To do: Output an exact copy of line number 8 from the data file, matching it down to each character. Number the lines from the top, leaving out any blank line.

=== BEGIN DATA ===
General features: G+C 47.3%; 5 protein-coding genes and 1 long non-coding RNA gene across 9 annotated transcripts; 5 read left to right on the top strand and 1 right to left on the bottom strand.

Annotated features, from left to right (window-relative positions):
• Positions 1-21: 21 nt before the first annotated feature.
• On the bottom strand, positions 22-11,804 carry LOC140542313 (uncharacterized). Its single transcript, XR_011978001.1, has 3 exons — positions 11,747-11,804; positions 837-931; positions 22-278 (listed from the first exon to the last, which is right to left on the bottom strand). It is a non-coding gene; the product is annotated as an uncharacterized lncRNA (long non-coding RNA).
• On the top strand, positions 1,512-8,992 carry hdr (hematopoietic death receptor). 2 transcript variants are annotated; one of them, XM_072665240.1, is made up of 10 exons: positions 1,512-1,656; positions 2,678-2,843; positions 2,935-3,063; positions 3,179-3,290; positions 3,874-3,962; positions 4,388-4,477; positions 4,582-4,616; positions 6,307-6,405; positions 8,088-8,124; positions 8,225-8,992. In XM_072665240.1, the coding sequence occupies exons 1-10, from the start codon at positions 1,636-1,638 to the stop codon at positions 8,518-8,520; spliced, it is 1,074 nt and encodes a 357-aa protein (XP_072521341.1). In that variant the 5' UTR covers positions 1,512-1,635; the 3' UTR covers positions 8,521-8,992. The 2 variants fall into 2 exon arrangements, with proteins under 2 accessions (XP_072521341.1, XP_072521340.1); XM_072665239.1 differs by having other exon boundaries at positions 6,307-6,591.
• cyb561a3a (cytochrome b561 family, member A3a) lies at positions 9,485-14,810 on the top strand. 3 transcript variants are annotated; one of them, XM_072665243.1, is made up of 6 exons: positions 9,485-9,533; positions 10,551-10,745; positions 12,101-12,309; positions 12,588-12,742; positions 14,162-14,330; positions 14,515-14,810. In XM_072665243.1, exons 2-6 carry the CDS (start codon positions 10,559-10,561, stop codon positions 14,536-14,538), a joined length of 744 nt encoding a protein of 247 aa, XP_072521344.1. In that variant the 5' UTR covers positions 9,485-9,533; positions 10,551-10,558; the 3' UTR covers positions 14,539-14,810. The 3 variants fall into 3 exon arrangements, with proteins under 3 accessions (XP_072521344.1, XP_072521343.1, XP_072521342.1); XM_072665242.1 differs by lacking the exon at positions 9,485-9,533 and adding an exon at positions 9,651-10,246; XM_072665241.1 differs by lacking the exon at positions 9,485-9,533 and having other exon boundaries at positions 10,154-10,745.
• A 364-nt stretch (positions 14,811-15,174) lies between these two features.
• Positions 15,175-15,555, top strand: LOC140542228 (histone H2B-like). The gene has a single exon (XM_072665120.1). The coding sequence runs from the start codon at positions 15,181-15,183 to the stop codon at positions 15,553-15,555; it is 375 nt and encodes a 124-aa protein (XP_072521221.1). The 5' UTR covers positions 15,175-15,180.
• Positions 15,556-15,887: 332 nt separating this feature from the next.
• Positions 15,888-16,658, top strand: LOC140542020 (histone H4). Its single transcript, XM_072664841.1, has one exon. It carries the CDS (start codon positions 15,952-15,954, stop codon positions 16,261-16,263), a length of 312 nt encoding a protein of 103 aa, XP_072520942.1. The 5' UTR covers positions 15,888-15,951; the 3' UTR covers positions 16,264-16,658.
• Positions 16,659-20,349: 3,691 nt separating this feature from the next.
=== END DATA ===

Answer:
• Positions 15,175-15,555, top strand: LOC140542228 (histone H2B-like). The gene has a single exon (XM_072665120.1). The coding sequence runs from the start codon at positions 15,181-15,183 to the stop codon at positions 15,553-15,555; it is 375 nt and encodes a 124-aa protein (XP_072521221.1). The 5' UTR covers positions 15,175-15,180.